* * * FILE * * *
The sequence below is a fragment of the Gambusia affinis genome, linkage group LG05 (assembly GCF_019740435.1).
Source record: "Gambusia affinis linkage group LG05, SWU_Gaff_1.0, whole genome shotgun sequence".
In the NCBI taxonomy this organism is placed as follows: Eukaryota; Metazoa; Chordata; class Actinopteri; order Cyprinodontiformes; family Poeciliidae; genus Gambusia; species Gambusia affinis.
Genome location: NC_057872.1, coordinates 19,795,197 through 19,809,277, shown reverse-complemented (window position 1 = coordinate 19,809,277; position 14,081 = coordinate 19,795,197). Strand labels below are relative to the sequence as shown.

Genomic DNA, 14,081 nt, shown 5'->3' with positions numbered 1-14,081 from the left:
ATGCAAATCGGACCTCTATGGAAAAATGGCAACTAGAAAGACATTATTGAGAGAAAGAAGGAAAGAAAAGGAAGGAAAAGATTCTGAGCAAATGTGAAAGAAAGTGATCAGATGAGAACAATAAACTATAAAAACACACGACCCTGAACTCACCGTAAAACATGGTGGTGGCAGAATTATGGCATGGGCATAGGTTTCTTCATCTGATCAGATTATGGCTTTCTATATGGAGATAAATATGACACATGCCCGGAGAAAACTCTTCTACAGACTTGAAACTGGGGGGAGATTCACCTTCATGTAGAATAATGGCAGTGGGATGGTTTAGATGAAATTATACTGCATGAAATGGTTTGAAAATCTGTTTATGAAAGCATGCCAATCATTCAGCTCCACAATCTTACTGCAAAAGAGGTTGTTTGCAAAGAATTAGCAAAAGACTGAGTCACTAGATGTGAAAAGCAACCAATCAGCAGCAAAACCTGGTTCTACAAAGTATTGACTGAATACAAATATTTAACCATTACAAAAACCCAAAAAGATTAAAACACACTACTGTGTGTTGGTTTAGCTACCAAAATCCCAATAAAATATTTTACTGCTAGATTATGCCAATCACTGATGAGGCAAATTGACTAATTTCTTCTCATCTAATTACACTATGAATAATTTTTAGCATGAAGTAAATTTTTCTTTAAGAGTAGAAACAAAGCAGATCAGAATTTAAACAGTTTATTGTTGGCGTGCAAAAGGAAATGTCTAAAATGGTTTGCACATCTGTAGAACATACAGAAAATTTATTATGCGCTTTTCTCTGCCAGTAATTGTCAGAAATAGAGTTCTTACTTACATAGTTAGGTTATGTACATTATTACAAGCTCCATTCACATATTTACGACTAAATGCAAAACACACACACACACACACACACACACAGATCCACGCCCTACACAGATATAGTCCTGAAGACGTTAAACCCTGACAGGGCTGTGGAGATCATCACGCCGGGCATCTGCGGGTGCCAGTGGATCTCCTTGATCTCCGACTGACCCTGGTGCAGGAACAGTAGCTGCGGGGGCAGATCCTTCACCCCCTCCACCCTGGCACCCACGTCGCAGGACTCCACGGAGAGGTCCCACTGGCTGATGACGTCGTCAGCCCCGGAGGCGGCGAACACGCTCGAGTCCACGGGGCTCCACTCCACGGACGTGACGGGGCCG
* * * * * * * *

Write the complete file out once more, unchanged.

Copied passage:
The sequence below is a fragment of the Gambusia affinis genome, linkage group LG05 (assembly GCF_019740435.1).
Source record: "Gambusia affinis linkage group LG05, SWU_Gaff_1.0, whole genome shotgun sequence".
In the NCBI taxonomy this organism is placed as follows: Eukaryota; Metazoa; Chordata; class Actinopteri; order Cyprinodontiformes; family Poeciliidae; genus Gambusia; species Gambusia affinis.
Genome location: NC_057872.1, coordinates 19,795,197 through 19,809,277, shown reverse-complemented (window position 1 = coordinate 19,809,277; position 14,081 = coordinate 19,795,197). Strand labels below are relative to the sequence as shown.

Genomic DNA, 14,081 nt, shown 5'->3' with positions numbered 1-14,081 from the left:
ATGCAAATCGGACCTCTATGGAAAAATGGCAACTAGAAAGACATTATTGAGAGAAAGAAGGAAAGAAAAGGAAGGAAAAGATTCTGAGCAAATGTGAAAGAAAGTGATCAGATGAGAACAATAAACTATAAAAACACACGACCCTGAACTCACCGTAAAACATGGTGGTGGCAGAATTATGGCATGGGCATAGGTTTCTTCATCTGATCAGATTATGGCTTTCTATATGGAGATAAATATGACACATGCCCGGAGAAAACTCTTCTACAGACTTGAAACTGGGGGGAGATTCACCTTCATGTAGAATAATGGCAGTGGGATGGTTTAGATGAAATTATACTGCATGAAATGGTTTGAAAATCTGTTTATGAAAGCATGCCAATCATTCAGCTCCACAATCTTACTGCAAAAGAGGTTGTTTGCAAAGAATTAGCAAAAGACTGAGTCACTAGATGTGAAAAGCAACCAATCAGCAGCAAAACCTGGTTCTACAAAGTATTGACTGAATACAAATATTTAACCATTACAAAAACCCAAAAAGATTAAAACACACTACTGTGTGTTGGTTTAGCTACCAAAATCCCAATAAAATATTTTACTGCTAGATTATGCCAATCACTGATGAGGCAAATTGACTAATTTCTTCTCATCTAATTACACTATGAATAATTTTTAGCATGAAGTAAATTTTTCTTTAAGAGTAGAAACAAAGCAGATCAGAATTTAAACAGTTTATTGTTGGCGTGCAAAAGGAAATGTCTAAAATGGTTTGCACATCTGTAGAACATACAGAAAATTTATTATGCGCTTTTCTCTGCCAGTAATTGTCAGAAATAGAGTTCTTACTTACATAGTTAGGTTATGTACATTATTACAAGCTCCATTCACATATTTACGACTAAATGCAAAACACACACACACACACACACACACACAGATCCACGCCCTACACAGATATAGTCCTGAAGACGTTAAACCCTGACAGGGCTGTGGAGATCATCACGCCGGGCATCTGCGGGTGCCAGTGGATCTCCTTGATCTCCGACTGACCCTGGTGCAGGAACAGTAGCTGCGGGGGCAGATCCTTCACCCCCTCCACCCTGGCACCCACGTCGCAGGACTCCACGGAGAGGTCCCACTGGCTGATGACGTCGTCAGCCCCGGAGGCGGCGAACACGCTCGAGTCCACGGGGCTCCACTCCACGGACGTGACGGGGCCG